Red Wings vs. Lightning: How they match up
RED WINGS OFFENSE VS. LIGHTNING DEFENSE
Red Wings: When you look at some of the names, it’s somewhat surprising — but the Red Wings have struggled to score. Henrik Zetterberg (50 points) and Pavel Datsyuk (49) lead offensively, but with some of the lowest numbers of their careers. Dylan Larkin was one of the best rookies, leading the Red Wings with 23 goals. But the performances of Tomas Tatar, Riley Sheahan and Gustav Nyquist, each of whom underwhelmed offensively, will be key. Brad Richards was signed last summer for his playoff successes, and Luke Glendening proved to be a defensive stopper against the Lightning last season.
Lightning: Last season’s series against the Red Wings began to what amounted a coming out party for Victor Hedman, who arguably would have been a playoff MVP candidate had the Lightning won the Stanley Cup. Hedman is a big, strong, mobile defender who can play a ton of minutes, shut down opposing goal-scorers or create offense. He will be particularly important with the loss of Anton Stralman (fractured left fibula). In Stralman’s absence, Andrej Sustr and Matt Carle have received bigger roles — and played well, although neither can match Stralman’s patience and puck possession. Jason Garrison and Braydon Coburn are physical and can contribute offensively.
Edge: Red Wings
LIGHTNING OFFENSE VS. RED WINGS DEFENSE
Lightning: Not having Steven Stamkos (blood clot, arm), one of the premier goal-scorers, for the series will hurt the Lightning. But he was held in check by the Red Wings last spring. The line of Ondrej Palat, Tyler Johnson and Nikita Kucherov, however, was outstanding. Johnson scored 13 goals in the playoffs, six against the Red Wings. He’s been bothered with injuries this season and may not be ready for Game 1. Kucherov has taken off this year, with 30 goals. Watch out for Jonathan Drouin, a 2013 first-round pick, who was sent to the minors after leaving the team because of his secondary role. Veterans Valtteri Filppula, Brian Boyle and Ryan Callahan can play a variety of roles and have had playoff success.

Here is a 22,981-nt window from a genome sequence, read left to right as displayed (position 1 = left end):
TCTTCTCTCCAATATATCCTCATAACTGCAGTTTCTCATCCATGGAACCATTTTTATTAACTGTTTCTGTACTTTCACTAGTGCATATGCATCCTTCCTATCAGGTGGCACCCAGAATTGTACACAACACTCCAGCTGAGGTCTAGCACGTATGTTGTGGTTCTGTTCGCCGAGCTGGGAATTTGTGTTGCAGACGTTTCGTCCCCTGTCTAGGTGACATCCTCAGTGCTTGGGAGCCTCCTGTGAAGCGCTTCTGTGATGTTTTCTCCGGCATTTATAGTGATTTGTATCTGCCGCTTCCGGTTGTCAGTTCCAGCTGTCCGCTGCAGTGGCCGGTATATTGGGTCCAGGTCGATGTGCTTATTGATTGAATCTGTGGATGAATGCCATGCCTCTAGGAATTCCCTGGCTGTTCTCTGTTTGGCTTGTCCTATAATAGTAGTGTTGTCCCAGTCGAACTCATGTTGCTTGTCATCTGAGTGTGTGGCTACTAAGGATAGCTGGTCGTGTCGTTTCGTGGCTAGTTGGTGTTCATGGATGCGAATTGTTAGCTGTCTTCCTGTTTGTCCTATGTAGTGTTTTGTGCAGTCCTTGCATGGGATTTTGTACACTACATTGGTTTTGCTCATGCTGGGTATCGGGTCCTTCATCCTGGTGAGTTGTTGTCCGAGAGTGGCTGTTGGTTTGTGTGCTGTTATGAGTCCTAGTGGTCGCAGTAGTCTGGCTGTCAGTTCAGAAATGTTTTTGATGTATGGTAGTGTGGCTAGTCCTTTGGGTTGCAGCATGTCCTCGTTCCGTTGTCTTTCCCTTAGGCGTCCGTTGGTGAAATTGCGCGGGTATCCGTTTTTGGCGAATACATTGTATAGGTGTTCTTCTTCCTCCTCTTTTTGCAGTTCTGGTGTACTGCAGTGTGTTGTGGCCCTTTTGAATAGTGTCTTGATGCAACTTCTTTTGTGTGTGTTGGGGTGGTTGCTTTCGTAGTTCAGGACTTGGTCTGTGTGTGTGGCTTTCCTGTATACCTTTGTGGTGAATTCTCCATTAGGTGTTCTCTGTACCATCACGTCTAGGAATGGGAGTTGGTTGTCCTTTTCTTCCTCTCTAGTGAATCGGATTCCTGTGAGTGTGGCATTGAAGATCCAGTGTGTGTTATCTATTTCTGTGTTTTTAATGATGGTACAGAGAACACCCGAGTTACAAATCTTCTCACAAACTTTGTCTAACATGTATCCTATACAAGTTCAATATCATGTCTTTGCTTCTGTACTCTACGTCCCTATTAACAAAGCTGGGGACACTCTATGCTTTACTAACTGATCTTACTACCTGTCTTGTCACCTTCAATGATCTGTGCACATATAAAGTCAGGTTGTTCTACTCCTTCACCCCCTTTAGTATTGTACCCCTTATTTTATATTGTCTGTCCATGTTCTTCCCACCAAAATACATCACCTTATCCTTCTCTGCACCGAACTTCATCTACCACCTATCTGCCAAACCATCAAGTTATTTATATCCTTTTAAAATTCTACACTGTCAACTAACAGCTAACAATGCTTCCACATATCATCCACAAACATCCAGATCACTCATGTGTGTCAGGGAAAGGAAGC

Red Wings: This group was steady early, but became increasingly exposed as the regular season progressed. Danny DeKeyser and Kyle Quincey are a shut-down pair, but have been inconsistent. DeKeyser can play a variety of roles and is the top defenseman. Niklas Kronwall and Jonathan Ericsson had disappointing seasons — Kronwall was bothered by a knee injury and appeared to lose a step, and Ericsson had trouble in coverage. Mike Green hasn’t lived up to expectations, and Alexey Marchenko appears to have passed Brendan Smith on the depth chart.
Lightning: There’s no debate about who the starter is — Ben Bishop was outstanding in last season’s series victory over the Red Wings, with a .922 save percentage. This season, he led the NHL with a 2.06 goals-against average and a .926 save percentage, and had six shutouts.
Red Wings: Petr Mrazek was the starter during last season’s series against the Lighting, but he’ll be watching this year. Mrazek struggled the last month and lost the job to Jimmy Howard, who slumped in January-February. Howard started the last five games and led the Red Wings into the playoffs.
Lightning: Even with Steven Stamkos, Nikita Kucherov and a variety of offensive threats, the Lightning was lousy on the power play (No. 28, 15.8 percent). Still, not having Stamkos and his lethal one-timer from the dot is going to be missed. The penalty kill ranked No. 7 (84 percent) and has some of the league’s best killers in Brian Boyle, Ryan Callahan and Cedric Paquette.
Red Wings: After a season-long struggle, the power play found some consistency the final month and ranked 13th (18.8 percent). A big factor was the net-front presence of Riley Sheahan and Justin Abdelkader. Mike Green and Brad Richards do a good job passing the puck and can deliver it to the net. Richards has had plenty of playoff success. The penalty kill ranked 14th (81.5 percent) but struggled the second half, mainly because of the goaltending issues and not having Drew Miller (knee surgery), one of the NHL’s best penalty killers.